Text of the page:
Notch Point is touted as being the best free camp in Qld. Is this true or is it just hype and over rated. What did we think? Do we agree it’s the best, one of the best or yeah nah?
Comments in WikiCamps like “stunning outlook” “Cracker of a spot” “Great free camp” “Amazing, highly recommend” “Overrated” “Beautiful mountain views and colour of the water” ‘best camp spot so far” “Absolutely stunning spot” wow who wouldn’t want to go and camp for free here. So do we agree with the majority of comments that it is the best free camp in Qld?
Well yeah it’s pretty darn good. The best free camp mmm we might not go that far but it is certainly up there with the best. If you are a beach person then you will love it. The views are indeed stunning. Watching the tides go in and out is incredible, it brings with it a total different outlook with each high or low tide.
At low tide you look out across the sand flats and across the rocks that are totally covered at high tide. Walking on the sand at low tide brings fascinating patterns in the sand. Some of the highs and lows in the sand are like big corrugations.
At high tide the water comes back in covering the rocks and sand flats up to and surround the mangroves. Beautiful turquoise water.
The ground is not that level, some is very slopey indeed, but there are also some flat spots particularly around the Eastern side but have to say the Western side has the best views, which is where we were up the hill in like the primo spot.
You are vey much subject to the weather here, we had several storms and depending one which way the winds are blowing and which side of the point you are camped you can get hammered with winds.
There are loads of cows leaving their deposits, lots of people coming and going most doing the right thing but there are always those that don’t respect the awesome free camp.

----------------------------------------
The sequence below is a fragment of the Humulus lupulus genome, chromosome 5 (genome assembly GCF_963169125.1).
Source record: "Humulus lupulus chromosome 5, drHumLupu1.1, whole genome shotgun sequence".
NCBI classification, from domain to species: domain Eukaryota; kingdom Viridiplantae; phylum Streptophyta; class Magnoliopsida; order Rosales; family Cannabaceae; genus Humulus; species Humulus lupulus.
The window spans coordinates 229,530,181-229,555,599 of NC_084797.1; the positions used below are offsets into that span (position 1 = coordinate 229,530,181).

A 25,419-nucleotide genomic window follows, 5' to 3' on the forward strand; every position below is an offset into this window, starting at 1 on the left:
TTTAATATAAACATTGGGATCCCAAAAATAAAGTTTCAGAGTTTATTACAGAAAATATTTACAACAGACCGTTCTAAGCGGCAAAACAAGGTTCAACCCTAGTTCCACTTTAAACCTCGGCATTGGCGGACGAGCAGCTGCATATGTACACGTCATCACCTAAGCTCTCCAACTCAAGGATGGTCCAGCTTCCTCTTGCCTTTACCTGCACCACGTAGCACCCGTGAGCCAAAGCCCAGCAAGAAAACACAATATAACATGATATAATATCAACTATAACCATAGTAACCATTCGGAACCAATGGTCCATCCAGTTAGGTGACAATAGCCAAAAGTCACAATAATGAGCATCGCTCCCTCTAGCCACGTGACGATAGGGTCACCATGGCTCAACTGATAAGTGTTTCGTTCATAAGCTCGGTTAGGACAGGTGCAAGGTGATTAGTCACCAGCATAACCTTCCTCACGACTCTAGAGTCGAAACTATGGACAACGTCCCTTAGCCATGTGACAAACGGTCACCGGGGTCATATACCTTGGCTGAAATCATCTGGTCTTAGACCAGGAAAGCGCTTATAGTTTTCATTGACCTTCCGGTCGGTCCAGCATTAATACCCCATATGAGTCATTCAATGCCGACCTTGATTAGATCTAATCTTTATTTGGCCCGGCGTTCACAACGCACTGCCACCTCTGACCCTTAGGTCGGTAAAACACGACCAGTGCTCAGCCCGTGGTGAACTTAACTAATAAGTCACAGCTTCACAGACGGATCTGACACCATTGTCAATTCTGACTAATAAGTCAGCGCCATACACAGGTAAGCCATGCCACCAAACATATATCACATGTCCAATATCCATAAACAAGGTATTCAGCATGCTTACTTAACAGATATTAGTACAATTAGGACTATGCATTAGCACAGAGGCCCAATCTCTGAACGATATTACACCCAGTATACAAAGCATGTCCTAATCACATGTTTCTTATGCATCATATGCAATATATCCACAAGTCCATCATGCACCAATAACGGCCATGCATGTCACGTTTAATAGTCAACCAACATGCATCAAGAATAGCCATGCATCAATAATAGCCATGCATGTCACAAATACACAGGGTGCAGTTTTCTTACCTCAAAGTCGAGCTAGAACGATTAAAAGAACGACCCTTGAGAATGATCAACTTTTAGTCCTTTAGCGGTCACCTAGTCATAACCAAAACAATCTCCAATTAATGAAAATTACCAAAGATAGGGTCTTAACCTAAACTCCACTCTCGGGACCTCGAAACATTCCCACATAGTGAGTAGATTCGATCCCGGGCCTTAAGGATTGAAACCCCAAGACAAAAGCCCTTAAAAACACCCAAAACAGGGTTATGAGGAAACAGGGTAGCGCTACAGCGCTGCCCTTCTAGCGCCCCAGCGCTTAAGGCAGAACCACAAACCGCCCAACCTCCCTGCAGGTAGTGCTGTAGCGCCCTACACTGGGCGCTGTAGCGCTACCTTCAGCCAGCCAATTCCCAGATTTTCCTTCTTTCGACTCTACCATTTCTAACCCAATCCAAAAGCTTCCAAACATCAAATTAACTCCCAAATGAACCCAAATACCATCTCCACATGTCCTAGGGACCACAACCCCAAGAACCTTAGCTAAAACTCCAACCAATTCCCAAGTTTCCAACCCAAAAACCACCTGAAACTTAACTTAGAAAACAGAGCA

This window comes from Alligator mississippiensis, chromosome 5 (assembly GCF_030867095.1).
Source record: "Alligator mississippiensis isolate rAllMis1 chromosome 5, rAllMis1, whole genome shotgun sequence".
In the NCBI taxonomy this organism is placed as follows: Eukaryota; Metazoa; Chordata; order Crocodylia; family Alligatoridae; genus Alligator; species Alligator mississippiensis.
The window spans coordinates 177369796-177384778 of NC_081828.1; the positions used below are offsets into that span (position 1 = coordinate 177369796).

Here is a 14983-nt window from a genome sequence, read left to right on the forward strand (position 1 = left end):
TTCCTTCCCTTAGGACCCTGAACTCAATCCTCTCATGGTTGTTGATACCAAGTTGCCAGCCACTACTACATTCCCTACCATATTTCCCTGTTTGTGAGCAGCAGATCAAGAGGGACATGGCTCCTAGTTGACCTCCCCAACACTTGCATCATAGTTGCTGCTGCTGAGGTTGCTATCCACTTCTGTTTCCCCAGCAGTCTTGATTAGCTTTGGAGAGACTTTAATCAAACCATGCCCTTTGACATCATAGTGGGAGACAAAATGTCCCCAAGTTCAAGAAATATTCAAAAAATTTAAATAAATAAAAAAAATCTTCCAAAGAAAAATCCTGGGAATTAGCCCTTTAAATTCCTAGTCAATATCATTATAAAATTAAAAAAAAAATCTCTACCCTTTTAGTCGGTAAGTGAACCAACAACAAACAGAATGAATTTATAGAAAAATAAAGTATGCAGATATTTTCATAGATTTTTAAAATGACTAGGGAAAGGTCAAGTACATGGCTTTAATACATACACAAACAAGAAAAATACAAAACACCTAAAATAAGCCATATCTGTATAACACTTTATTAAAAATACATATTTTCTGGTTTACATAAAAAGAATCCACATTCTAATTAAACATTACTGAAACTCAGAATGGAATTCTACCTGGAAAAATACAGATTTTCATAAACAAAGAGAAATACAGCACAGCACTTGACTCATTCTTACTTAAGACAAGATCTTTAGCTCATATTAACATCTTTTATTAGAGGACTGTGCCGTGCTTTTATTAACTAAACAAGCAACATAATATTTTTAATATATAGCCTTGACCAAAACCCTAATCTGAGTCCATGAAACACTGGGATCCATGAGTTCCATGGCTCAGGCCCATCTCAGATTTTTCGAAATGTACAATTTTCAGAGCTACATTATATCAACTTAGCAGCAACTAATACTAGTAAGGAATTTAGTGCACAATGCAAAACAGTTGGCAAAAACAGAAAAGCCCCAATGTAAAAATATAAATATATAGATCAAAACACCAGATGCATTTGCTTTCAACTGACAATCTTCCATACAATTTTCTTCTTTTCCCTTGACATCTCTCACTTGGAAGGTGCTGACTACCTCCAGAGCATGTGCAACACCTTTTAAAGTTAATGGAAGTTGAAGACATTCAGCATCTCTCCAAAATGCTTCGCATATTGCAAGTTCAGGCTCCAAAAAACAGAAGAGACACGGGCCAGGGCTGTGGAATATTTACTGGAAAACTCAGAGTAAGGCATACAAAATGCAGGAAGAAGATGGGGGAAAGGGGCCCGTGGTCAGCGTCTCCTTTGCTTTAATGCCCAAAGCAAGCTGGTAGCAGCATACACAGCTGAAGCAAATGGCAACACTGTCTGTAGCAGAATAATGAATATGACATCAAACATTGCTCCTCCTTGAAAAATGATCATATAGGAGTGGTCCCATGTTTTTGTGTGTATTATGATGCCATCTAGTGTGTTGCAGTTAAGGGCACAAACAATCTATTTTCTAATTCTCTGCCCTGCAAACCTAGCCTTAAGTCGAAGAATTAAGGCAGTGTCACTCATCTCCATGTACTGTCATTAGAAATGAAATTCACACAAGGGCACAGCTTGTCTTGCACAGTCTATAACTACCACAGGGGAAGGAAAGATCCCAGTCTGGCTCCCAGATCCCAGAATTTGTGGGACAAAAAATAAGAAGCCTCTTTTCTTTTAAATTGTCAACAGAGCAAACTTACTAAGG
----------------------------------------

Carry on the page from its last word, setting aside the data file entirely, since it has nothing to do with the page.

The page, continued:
Eastern Side, also very nice and popular.
One thing we found a little frustrating in the heat was you can’t swim in the water, due to possible crocs and stingers in the warmer months. And when it’s so hot and humid you really want to go for a dip in the beautiful blue water calling you in.
You can camp here for 7 days for free. There are no facilities at all, a bin is at the gate coming in, so it’s bring everything in with you and take all your rubbish out. Despite the number of fires remnants on the ground, there is a sign at the gate stating no open fires, go figure. It is very popular and we were surprised at the number of campers coming and going this time of year.
We didn’t have any issues getting in with the truck. Chris just went slow and steady, mindful of any low branches or narrow track. There are lots of tracks if one isn’t suitable. It was easier getting in than we thought it would be.
When we have been mentioned stingers in these tropical waters, there are box jelly fish and The Irukandji jellyfish is a small, extremely venomous species of box jellyfish approximately two centimetres in diameter, making it difficult for swimmers to notice in the water. Irukandji jellyfish are most likely found in tropical Australian waters, from Bundaberg in Queensland to Geraldton in Western Australia, from November to May, though incidents of Irukandji Syndrome in Far North Queensland have been recorded for all months of the year.
Unlike most jellyfish, which have stingers only on their tentacles, the Irukandji also has stingers on its bell. Biologists have yet to discover the function of this unique characteristic. The hypothesis is that the feature helps the jellyfish catch its prey of small fish. Irukandji jellyfish have the ability to fire stingers from the tips of their tentacles and inject venom.
Irukandji jellyfish’s stings are so severe they can cause fatal brain hemorrhages and on average send 50-100 people to the hospital annually.
The sting has been described as “100 times as potent as that of a cobra and 1,000 times stronger than a tarantula’s”
Mmmm you can see why it is wise to avoid swimming in areas known for stingers.